It was, ironically, something of a down year for Molina behind the plate, though he remains elite after four-plus big league seasons. He threw out 18-of-52 basestealers for a 34.6 percentage, and he committed a career-high 10 errors.
However, Molina was charged with just five passed balls, his lowest total in any full season. He also guided a Cardinals pitching staff that exceeded many expectations by posting a 4.20 ERA, good for seventh in the National League.
"You look at what he's done with our pitchers and our pitching staff over the last few years, and when you look at what he's done as a pure catcher, he ranks up there at the top -- if not in the top two," general manager John Mozeliak said earlier this year. "So with that said, he's definitely a cornerstone of this club moving forward. I really think he has been the last couple years as well."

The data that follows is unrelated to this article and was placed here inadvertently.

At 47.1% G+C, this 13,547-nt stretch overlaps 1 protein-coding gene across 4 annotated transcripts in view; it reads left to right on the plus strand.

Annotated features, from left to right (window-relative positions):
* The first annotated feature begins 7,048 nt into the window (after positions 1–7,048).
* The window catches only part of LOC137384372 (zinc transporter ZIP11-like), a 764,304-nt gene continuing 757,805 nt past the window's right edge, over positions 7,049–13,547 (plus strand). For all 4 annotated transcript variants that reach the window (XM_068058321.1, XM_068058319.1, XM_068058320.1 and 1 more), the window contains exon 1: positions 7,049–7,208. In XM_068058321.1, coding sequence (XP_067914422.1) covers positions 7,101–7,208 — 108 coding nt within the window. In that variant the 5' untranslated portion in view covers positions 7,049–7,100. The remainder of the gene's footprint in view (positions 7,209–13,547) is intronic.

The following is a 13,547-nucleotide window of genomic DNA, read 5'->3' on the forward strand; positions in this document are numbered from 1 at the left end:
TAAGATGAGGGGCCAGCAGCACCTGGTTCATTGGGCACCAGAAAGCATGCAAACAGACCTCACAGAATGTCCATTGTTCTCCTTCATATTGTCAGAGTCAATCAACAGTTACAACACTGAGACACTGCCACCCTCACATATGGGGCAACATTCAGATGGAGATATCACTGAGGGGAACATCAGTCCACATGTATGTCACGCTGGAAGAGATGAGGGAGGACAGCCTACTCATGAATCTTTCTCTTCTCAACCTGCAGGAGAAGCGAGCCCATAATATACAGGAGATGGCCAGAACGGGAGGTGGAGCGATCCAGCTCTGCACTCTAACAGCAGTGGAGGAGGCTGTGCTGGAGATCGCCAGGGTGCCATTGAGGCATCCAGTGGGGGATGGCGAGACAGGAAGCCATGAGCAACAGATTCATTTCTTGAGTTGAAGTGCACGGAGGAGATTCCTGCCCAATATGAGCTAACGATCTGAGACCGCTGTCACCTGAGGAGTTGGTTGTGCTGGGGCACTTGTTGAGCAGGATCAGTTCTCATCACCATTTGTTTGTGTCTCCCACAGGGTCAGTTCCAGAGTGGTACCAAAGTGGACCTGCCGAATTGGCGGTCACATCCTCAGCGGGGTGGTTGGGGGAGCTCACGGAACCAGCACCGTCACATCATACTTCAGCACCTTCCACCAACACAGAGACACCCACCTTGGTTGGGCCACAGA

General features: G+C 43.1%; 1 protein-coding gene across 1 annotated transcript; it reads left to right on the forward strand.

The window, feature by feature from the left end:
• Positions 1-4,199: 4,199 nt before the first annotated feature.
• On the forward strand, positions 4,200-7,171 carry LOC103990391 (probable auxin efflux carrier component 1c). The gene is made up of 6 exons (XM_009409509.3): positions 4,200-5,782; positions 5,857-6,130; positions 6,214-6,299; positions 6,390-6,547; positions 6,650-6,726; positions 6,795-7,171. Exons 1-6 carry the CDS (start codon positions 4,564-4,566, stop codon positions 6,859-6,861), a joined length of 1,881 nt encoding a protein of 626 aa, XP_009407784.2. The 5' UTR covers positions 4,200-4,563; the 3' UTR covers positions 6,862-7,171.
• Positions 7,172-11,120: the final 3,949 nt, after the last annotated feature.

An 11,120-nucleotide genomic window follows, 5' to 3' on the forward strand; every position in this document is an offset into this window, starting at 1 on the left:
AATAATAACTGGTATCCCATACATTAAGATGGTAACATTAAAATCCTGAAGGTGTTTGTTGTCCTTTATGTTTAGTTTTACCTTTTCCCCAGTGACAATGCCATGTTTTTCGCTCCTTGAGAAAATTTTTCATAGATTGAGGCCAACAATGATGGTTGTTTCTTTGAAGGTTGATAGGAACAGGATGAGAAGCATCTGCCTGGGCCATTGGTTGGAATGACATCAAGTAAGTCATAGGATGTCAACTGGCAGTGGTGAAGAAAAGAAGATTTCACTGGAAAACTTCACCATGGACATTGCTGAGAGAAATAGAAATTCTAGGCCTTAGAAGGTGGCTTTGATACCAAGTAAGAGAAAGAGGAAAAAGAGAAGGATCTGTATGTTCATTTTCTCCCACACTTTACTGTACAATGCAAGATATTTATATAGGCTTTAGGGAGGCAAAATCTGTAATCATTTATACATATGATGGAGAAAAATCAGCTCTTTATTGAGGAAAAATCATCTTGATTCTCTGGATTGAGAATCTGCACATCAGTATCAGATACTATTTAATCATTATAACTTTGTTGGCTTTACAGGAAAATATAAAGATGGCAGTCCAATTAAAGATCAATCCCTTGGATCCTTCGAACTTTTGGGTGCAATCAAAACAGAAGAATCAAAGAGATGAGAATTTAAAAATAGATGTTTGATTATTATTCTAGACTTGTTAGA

Molina has been a viable Gold Glove candidate in each of his four full big league seasons. However, it's possible that he benefited this year from putting up career-best offensive numbers. Molina batted .304 with a .349 on-base percentage, a .392 slugging percentage and 56 RBIs -- all career highs.
Molina becomes the third Cardinals catcher to win a Gold Glove, and his honor makes it seven times in 18 years for St. Louis backstops. Tom Pagnozzi won in 1991, '92 and '94, and Mike Matheny won in '00, '03 and '04.
St. Louis believed it had two, or perhaps even three, other legitimate Gold Glove candidates this year, including 2006 NL first-base winner Albert Pujols. But Pujols, third baseman Troy Glaus and shortstop Cesar Izturis all fell short.
Nonetheless, even scoring one Gold Glove was a sweet return to form for the Cardinals. Last year, the team was shut out of the voting for the first time since 1999.
Matthew Leach is a reporter for MLB.com. This story was not subject to the approval of Major League Baseball or its clubs.